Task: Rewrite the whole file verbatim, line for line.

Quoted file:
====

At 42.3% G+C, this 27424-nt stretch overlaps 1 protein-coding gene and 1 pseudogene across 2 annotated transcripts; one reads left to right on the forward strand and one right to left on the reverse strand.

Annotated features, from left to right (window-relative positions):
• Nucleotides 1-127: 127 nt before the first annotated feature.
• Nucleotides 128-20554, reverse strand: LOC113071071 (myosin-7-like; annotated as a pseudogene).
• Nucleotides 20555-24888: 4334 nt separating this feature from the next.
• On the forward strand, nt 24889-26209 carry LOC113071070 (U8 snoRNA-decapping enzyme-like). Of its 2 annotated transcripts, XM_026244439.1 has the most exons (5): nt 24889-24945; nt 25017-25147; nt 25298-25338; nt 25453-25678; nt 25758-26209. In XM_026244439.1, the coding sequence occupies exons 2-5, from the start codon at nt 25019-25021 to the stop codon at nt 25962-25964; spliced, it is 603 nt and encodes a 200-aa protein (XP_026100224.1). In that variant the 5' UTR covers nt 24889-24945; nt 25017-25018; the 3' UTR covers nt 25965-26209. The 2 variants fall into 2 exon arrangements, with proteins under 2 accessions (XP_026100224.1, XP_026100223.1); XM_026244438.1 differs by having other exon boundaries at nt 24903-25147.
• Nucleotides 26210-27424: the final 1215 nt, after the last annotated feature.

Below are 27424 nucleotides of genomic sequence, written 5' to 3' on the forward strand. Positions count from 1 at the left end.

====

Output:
At 42.3% G+C, this 27424-nt stretch overlaps 1 protein-coding gene and 1 pseudogene across 2 annotated transcripts; one reads left to right on the forward strand and one right to left on the reverse strand.

Annotated features, from left to right (window-relative positions):
• Nucleotides 1-127: 127 nt before the first annotated feature.
• Nucleotides 128-20554, reverse strand: LOC113071071 (myosin-7-like; annotated as a pseudogene).
• Nucleotides 20555-24888: 4334 nt separating this feature from the next.
• On the forward strand, nt 24889-26209 carry LOC113071070 (U8 snoRNA-decapping enzyme-like). Of its 2 annotated transcripts, XM_026244439.1 has the most exons (5): nt 24889-24945; nt 25017-25147; nt 25298-25338; nt 25453-25678; nt 25758-26209. In XM_026244439.1, the coding sequence occupies exons 2-5, from the start codon at nt 25019-25021 to the stop codon at nt 25962-25964; spliced, it is 603 nt and encodes a 200-aa protein (XP_026100224.1). In that variant the 5' UTR covers nt 24889-24945; nt 25017-25018; the 3' UTR covers nt 25965-26209. The 2 variants fall into 2 exon arrangements, with proteins under 2 accessions (XP_026100224.1, XP_026100223.1); XM_026244438.1 differs by having other exon boundaries at nt 24903-25147.
• Nucleotides 26210-27424: the final 1215 nt, after the last annotated feature.

Below are 27424 nucleotides of genomic sequence, written 5' to 3' on the forward strand. Positions count from 1 at the left end.